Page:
Can we see light?

The simple answer is “no”

What we see is not light, but experiences created by neural networks within the eye and the brain (what I often refer to as “eye/brain systems”). Although it is true that the visual world that we know could not happen in the absence of the patterns of light that enter our eyes, it is only made manifest to us as a result of what is going on inside our heads.  This Post provides a link to Chapter 9 of my book “Painting with Light and Colour”, which describes two demonstrations that show just how great can be the difference between an image predicted on the basis of readings from a light meter and the one we actually experience.

Edwin Land’s demonstrations

The demonstrations have a personal importance because they played a key role in the story of my quest to explain the paradox inherent in the dogmas of Marian Bohusz-Szyszko  (explained in Chapter 2). They were devised by Edwin Land, the famous inventor, as a part of his investigation of the phenomenon of “colour constancy”.




More on Land’s demonstration

For another relevant source of information on Land’s demonstration please consult “Land’s colour constancy demonstration”, an edited version of a chapter from my book “What Scientists can Learn from Artists”. You might also want to read the original article in  “Scientific American, December 1977”.  In this Land explained what he described as his “Retinex theory of colour vision”.

The multicoloured display used by Land as the cover for his 1977  article in the “Scientific American”


Other chapters from “Painting with Light and Colour”:


Other Posts on colour and light in painting:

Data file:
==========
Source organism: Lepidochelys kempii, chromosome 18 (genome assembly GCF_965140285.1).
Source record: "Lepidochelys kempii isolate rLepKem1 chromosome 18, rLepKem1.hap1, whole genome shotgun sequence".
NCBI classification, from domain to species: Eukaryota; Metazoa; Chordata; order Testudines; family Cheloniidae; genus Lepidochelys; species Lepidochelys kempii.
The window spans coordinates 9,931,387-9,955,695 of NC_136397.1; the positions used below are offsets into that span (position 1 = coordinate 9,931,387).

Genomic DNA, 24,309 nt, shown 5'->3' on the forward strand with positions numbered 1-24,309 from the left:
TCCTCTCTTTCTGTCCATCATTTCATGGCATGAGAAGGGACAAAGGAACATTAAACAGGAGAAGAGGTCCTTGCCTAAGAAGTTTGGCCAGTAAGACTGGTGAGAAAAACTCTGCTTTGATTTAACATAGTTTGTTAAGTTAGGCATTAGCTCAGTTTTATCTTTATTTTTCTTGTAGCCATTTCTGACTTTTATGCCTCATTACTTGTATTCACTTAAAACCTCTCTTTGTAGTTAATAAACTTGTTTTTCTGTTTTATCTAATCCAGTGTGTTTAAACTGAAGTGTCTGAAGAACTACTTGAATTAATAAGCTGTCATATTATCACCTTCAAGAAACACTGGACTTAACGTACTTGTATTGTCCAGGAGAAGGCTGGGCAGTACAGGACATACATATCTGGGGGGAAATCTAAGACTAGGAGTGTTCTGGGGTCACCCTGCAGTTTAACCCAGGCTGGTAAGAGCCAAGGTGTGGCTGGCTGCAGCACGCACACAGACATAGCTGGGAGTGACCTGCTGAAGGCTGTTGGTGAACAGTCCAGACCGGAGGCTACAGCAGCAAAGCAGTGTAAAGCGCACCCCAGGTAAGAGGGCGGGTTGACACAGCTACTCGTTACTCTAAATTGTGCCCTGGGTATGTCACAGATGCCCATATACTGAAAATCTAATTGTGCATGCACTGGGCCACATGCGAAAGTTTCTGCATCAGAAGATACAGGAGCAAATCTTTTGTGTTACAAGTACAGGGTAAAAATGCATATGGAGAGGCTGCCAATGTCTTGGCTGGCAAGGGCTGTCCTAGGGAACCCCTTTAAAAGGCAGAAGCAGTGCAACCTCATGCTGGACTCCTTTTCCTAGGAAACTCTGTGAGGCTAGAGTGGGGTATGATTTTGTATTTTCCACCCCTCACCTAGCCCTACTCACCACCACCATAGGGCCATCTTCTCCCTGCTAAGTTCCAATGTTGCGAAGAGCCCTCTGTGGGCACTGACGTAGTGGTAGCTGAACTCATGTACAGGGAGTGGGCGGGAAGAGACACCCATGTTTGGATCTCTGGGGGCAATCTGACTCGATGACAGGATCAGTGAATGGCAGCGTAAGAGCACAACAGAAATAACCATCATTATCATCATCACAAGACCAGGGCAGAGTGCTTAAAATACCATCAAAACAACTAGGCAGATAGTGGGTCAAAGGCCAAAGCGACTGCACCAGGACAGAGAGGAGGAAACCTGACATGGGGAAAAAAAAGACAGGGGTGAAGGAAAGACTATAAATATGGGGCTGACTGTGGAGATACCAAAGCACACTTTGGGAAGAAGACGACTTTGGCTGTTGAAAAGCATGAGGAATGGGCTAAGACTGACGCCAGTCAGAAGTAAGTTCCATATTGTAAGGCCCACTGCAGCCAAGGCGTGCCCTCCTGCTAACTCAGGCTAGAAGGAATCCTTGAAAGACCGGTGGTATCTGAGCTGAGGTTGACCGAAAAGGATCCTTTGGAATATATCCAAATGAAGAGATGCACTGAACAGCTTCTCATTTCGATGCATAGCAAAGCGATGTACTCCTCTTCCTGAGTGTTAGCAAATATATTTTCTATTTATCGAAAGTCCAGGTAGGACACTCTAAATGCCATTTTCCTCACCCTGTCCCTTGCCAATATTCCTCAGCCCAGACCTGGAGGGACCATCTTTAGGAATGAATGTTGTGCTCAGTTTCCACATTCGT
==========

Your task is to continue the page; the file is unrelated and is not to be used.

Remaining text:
List of all other Posts

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4 thoughts on “Can we see light?”

  1. I find Francis’ chapters on “Painting with light and colour” extremely informative and helpful especially when mixing paints and applying them to a canvas or other surface. Understanding how the eyes registers and the brain interprets light and color helps me to better use color and surface to represent my inner feelings of the work I’m attempting to create.

  2. Thank you Francis. This post is particularly packed with fascinating and useful information on reflected light in all kinds of contexts. It is the most thorough investigation on this subject that I have ever read as it applies to artists in particular, and I know you’ve written much more about it in other chapters as well!

  3. I just reread this chapter for a second or perhaps even a third time, and I must say how fascinating it is. I needed multiple reads to allow the content to sink in, but I finally feel I’m grasping this very valuable information!

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